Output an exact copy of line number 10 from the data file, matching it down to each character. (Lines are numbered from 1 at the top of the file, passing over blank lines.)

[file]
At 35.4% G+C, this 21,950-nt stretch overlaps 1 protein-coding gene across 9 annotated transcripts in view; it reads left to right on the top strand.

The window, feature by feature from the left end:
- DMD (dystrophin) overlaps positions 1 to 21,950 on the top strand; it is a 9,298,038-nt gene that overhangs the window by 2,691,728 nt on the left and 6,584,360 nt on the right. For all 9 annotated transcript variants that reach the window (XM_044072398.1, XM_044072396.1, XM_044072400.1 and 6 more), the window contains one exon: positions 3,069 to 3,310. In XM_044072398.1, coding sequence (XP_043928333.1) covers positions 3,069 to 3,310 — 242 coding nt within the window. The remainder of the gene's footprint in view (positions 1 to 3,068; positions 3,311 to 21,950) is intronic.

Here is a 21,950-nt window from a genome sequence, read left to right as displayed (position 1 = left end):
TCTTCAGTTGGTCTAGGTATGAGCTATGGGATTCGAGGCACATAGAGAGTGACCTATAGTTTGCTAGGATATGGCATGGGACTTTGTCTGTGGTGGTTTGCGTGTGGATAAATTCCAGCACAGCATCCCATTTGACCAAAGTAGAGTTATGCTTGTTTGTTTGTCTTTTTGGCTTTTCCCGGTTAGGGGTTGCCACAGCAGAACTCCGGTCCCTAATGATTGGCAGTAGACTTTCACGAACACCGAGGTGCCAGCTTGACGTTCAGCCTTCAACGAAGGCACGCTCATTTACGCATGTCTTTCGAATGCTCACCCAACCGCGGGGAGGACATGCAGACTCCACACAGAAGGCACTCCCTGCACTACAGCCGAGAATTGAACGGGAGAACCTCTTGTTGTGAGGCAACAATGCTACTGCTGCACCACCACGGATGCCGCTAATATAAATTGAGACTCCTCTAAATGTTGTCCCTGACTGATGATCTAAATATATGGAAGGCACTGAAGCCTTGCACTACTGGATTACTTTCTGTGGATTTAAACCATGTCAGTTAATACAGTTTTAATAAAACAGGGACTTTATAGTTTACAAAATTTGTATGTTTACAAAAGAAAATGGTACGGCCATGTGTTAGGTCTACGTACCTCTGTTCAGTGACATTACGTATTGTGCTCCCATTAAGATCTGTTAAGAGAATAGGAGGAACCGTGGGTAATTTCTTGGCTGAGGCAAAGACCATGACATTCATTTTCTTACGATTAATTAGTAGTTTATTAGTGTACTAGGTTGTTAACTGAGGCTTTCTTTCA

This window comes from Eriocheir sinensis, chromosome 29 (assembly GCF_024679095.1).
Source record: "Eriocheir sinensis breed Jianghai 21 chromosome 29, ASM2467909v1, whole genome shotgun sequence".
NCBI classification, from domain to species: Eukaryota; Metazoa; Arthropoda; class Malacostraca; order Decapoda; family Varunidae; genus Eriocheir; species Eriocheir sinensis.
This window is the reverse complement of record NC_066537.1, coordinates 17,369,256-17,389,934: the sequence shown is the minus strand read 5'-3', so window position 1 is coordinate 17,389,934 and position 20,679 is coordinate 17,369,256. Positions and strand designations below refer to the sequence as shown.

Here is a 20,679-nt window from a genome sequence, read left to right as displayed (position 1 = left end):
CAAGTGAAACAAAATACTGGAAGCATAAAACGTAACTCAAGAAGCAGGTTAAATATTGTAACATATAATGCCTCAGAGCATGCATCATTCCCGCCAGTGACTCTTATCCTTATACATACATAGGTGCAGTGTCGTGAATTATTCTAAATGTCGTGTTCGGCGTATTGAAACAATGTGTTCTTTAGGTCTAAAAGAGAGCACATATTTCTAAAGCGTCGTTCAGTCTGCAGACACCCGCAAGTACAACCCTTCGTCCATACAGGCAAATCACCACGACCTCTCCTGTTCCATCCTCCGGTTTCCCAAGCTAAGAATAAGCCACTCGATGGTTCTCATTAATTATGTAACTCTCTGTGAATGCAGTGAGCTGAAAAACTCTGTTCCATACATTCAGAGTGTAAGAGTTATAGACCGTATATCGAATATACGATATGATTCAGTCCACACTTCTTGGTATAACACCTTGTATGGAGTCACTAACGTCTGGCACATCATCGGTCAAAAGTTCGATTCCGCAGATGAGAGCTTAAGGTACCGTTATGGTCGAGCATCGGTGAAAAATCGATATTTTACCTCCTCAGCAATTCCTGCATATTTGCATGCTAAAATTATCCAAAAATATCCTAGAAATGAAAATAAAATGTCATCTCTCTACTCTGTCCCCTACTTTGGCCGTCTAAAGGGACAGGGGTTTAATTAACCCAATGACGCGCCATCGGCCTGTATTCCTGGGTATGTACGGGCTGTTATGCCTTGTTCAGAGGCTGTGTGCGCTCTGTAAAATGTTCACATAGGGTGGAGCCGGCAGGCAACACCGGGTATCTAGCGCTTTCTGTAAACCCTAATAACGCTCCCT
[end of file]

Here is a 20,679-nt window from a genome sequence, read left to right as displayed (position 1 = left end):